The unseen_msgs( ) primitive returns the number of unexpired timed messages. When the user presses a key, and there are unseen messages, Epsilon immediately displays the most recent message waiting to be displayed, and discards all pending timed messages.

The unseen_msgs_time( ) primitive returns the time remaining for the current timed message. It returns 0 if there are no timed messages, or -1 if the current timed message has an infinite delay (and thus won't be replaced until the user presses a key).

The wait_for_unseen_msgs( ) subroutine delays until all timed messages have been displayed. Epsilon calls it before exiting. If one of the messages has an infinite delay set, it displays that message for several seconds and then returns regardless. Since only a key press can advance past a message with an infinite delay, it also reads and discards keys while displaying such messages.

The drop_pending_says( ) primitive makes Epsilon discard any timed messages that have not yet been displayed. It also makes the current message be untimed (as if it were generated by note( ), not say( )), so that the next say( ), note( ), or similar will appear immediately. It returns 0 if there were no timed messages, or 1 if there were (or the current message had not yet expired).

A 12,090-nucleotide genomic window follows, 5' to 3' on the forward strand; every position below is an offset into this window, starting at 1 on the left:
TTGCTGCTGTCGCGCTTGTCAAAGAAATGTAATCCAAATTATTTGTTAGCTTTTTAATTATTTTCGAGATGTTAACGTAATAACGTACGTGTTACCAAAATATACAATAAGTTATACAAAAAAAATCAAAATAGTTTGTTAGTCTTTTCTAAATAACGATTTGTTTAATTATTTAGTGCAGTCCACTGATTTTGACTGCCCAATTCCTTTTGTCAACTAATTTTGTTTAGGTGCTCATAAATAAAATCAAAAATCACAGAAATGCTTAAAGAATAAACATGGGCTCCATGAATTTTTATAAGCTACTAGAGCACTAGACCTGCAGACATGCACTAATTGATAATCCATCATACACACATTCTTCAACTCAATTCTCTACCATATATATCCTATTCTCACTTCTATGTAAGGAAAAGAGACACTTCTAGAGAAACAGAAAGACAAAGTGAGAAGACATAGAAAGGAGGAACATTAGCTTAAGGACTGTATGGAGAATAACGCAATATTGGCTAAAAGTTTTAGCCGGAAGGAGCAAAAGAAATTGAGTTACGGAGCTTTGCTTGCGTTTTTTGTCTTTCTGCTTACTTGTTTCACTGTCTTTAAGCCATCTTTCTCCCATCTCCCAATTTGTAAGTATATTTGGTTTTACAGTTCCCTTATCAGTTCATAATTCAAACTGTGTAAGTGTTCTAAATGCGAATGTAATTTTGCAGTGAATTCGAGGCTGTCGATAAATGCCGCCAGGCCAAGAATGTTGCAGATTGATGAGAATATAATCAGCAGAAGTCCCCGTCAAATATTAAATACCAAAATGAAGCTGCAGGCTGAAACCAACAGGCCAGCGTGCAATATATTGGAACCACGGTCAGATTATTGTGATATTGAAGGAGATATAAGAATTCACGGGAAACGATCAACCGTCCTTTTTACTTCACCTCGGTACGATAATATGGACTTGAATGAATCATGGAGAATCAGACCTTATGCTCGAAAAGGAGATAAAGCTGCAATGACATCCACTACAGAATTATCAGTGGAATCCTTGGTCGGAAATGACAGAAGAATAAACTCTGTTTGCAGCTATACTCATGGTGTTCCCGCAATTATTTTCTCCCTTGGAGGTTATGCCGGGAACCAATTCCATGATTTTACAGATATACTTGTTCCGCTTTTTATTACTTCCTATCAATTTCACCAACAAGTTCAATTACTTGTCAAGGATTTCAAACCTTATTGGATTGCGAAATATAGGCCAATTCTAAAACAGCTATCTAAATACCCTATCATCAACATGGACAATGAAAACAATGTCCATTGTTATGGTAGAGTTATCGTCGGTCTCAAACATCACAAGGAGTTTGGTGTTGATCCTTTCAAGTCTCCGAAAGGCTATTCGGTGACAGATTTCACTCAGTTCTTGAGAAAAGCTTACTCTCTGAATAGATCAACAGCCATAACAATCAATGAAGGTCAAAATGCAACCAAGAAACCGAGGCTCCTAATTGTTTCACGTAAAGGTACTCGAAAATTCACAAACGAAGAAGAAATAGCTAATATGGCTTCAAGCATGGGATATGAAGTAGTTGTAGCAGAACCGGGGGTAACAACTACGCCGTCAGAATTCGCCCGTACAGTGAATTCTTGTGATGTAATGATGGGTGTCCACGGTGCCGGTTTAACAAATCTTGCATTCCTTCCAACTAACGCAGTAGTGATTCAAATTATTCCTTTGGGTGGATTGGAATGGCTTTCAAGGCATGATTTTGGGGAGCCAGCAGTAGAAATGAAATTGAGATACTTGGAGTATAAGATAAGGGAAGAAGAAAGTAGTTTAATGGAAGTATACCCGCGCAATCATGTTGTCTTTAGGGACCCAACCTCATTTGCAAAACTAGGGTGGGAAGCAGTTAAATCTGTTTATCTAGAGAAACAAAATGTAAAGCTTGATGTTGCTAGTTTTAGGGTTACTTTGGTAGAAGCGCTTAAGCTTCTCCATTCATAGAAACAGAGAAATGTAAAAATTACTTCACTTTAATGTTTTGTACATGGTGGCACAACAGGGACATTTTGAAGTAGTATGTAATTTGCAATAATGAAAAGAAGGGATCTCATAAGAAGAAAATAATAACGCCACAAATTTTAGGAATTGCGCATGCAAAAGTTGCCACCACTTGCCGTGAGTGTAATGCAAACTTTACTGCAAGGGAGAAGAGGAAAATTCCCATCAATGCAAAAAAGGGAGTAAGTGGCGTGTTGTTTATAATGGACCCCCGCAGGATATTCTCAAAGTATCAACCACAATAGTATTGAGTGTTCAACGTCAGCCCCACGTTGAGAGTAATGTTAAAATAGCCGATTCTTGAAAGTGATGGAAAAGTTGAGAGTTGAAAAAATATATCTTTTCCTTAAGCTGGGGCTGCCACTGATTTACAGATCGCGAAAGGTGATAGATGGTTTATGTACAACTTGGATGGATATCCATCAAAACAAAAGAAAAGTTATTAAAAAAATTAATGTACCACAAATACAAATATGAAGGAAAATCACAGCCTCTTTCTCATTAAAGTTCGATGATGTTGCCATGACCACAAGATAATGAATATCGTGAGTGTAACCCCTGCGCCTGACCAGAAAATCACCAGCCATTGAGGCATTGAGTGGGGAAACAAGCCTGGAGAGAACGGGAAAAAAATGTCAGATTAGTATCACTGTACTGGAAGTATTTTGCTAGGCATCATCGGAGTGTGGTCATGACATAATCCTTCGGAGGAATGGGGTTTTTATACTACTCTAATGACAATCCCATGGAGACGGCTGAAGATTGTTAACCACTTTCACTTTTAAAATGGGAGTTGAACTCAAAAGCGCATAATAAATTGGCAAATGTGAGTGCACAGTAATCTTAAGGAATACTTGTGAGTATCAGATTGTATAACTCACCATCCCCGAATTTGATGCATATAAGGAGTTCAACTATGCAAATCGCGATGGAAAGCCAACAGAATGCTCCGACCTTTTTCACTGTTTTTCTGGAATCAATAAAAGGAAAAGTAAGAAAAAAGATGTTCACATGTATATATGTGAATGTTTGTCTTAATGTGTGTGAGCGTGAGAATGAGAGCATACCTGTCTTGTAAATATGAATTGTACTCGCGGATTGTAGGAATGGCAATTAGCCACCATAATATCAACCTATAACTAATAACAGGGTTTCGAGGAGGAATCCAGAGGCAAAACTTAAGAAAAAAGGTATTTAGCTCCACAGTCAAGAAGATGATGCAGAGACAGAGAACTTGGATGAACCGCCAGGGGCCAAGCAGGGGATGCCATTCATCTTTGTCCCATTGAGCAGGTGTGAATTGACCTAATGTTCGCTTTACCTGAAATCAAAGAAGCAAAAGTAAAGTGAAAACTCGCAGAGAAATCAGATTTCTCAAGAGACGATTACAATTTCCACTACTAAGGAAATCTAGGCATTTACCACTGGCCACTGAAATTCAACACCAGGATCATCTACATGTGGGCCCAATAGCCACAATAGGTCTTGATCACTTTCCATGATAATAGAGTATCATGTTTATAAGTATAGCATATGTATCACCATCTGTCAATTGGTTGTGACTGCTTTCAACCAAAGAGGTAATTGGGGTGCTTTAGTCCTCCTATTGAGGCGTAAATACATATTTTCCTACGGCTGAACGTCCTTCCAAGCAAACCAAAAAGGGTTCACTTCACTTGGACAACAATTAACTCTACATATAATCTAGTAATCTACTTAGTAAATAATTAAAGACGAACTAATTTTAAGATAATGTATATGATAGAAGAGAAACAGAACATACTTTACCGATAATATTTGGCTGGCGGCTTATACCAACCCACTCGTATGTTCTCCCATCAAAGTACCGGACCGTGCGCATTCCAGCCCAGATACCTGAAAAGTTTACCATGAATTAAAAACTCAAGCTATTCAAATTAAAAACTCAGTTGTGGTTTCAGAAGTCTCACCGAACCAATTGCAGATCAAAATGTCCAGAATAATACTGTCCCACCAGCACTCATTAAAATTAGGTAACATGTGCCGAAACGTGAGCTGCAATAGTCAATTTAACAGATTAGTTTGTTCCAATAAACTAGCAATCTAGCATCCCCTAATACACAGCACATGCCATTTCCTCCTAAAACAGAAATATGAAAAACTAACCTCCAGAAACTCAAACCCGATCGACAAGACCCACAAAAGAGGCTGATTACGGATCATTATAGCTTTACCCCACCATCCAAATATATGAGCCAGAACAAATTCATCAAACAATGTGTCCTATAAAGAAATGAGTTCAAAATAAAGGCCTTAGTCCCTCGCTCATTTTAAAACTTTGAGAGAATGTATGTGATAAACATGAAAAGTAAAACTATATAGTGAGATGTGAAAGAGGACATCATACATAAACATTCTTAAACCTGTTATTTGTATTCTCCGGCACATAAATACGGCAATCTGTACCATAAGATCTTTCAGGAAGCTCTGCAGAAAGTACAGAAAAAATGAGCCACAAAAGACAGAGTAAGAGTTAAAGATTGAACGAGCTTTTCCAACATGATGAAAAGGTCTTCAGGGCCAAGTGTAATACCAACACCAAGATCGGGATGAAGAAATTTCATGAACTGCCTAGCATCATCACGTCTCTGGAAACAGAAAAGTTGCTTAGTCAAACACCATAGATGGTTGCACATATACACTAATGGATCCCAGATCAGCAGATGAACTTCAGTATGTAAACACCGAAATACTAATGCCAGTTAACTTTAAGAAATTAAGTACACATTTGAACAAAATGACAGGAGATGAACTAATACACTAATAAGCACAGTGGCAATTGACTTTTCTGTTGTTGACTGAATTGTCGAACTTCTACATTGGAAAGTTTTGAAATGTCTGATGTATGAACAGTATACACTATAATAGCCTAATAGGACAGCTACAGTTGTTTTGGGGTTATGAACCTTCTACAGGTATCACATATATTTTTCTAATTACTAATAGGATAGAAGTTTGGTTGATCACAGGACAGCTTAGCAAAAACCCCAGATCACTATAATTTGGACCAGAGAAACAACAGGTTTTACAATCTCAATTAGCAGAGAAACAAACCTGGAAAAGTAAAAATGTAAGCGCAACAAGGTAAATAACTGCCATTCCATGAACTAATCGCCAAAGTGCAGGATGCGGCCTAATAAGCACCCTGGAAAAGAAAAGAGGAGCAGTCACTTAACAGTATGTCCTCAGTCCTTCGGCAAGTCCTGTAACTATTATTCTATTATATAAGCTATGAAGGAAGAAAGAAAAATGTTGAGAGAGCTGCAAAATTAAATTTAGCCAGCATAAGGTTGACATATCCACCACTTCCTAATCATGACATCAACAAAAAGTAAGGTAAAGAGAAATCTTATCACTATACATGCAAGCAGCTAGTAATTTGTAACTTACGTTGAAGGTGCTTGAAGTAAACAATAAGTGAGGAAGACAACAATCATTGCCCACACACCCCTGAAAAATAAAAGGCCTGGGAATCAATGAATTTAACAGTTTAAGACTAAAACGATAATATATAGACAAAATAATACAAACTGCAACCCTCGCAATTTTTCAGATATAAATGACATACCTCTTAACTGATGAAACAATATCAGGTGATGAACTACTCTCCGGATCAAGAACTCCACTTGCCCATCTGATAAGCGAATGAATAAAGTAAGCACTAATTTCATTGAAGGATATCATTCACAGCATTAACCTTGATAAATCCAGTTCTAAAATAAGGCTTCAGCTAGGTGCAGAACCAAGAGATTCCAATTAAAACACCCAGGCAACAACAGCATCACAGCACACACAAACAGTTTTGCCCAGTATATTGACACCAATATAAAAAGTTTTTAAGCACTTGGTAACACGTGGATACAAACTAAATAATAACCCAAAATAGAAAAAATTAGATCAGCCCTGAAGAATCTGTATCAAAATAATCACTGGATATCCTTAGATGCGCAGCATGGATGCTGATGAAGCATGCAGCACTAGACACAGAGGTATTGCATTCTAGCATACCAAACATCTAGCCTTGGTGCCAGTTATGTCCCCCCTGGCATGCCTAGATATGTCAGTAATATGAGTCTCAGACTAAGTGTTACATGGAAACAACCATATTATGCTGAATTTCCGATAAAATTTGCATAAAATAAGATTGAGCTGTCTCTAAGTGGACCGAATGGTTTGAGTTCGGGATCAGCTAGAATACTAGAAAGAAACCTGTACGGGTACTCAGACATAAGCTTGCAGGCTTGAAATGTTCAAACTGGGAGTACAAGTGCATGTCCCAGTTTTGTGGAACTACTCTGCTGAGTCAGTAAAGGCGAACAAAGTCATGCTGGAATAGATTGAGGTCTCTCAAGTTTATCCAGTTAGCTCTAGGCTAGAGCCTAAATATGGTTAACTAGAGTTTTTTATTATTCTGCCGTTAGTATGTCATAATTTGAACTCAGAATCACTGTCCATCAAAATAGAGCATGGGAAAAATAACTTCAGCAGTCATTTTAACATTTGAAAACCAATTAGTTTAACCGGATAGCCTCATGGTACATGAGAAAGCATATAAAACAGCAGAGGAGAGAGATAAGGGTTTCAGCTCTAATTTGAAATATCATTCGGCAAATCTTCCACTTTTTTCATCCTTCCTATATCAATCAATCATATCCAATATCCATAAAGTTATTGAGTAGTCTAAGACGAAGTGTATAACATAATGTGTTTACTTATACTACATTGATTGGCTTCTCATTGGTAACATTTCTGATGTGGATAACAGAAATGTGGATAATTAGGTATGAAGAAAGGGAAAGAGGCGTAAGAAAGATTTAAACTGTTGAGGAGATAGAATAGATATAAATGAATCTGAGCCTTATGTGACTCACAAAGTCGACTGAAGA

An EEL function sometimes needs to display some text in the echo area that is only valid until the user performs some action. For instance, a command that displays the number of characters in the buffer might wish to clear that count if the user inserts or deletes some characters. After displaying text with one of the primitives above, an EEL function may set the expire_message variable to 1 to tell Epsilon to clear that text on the next user key.

int show_text(int column, int time, char *fmt, ...)

The show_text( ) primitive is the most general command for displaying text in the echo area. Like the other display primitives, it takes a printf-style format string, and returns the number of characters it displayed.

When Epsilon displays text in the echo area, you can tell it to begin at a particular column, and Epsilon will subdivide the echo area into two sections. You can then display different messages in each area independently of one another. When it's necessary to display a very long message, Epsilon will combine the sections again and use the full display width. There are never more than two sections in the echo area.